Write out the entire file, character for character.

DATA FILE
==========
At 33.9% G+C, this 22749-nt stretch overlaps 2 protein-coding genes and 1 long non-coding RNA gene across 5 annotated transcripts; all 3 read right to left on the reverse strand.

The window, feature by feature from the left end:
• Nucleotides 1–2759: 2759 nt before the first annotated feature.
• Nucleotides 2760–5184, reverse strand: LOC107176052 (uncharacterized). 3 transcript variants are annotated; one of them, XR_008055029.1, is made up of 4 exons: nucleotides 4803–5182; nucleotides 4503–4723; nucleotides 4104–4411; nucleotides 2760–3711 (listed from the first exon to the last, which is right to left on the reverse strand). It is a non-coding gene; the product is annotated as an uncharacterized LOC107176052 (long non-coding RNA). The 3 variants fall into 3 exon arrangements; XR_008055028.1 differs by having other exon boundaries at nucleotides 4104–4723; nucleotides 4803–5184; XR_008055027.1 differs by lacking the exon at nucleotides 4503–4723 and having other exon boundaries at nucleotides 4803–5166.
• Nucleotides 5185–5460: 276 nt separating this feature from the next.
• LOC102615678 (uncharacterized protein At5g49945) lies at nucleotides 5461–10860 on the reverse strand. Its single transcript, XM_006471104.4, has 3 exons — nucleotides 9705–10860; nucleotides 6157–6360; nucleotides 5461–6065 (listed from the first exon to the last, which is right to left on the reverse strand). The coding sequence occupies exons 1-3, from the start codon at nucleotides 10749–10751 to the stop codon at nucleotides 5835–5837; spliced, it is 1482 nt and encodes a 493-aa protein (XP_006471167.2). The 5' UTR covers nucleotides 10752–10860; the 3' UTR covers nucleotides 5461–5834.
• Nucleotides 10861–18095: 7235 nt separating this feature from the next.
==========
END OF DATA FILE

At 33.9% G+C, this 22749-nt stretch overlaps 2 protein-coding genes and 1 long non-coding RNA gene across 5 annotated transcripts; all 3 read right to left on the reverse strand.

The window, feature by feature from the left end:
• Nucleotides 1–2759: 2759 nt before the first annotated feature.
• Nucleotides 2760–5184, reverse strand: LOC107176052 (uncharacterized). 3 transcript variants are annotated; one of them, XR_008055029.1, is made up of 4 exons: nucleotides 4803–5182; nucleotides 4503–4723; nucleotides 4104–4411; nucleotides 2760–3711 (listed from the first exon to the last, which is right to left on the reverse strand). It is a non-coding gene; the product is annotated as an uncharacterized LOC107176052 (long non-coding RNA). The 3 variants fall into 3 exon arrangements; XR_008055028.1 differs by having other exon boundaries at nucleotides 4104–4723; nucleotides 4803–5184; XR_008055027.1 differs by lacking the exon at nucleotides 4503–4723 and having other exon boundaries at nucleotides 4803–5166.
• Nucleotides 5185–5460: 276 nt separating this feature from the next.
• LOC102615678 (uncharacterized protein At5g49945) lies at nucleotides 5461–10860 on the reverse strand. Its single transcript, XM_006471104.4, has 3 exons — nucleotides 9705–10860; nucleotides 6157–6360; nucleotides 5461–6065 (listed from the first exon to the last, which is right to left on the reverse strand). The coding sequence occupies exons 1-3, from the start codon at nucleotides 10749–10751 to the stop codon at nucleotides 5835–5837; spliced, it is 1482 nt and encodes a 493-aa protein (XP_006471167.2). The 5' UTR covers nucleotides 10752–10860; the 3' UTR covers nucleotides 5461–5834.
• Nucleotides 10861–18095: 7235 nt separating this feature from the next.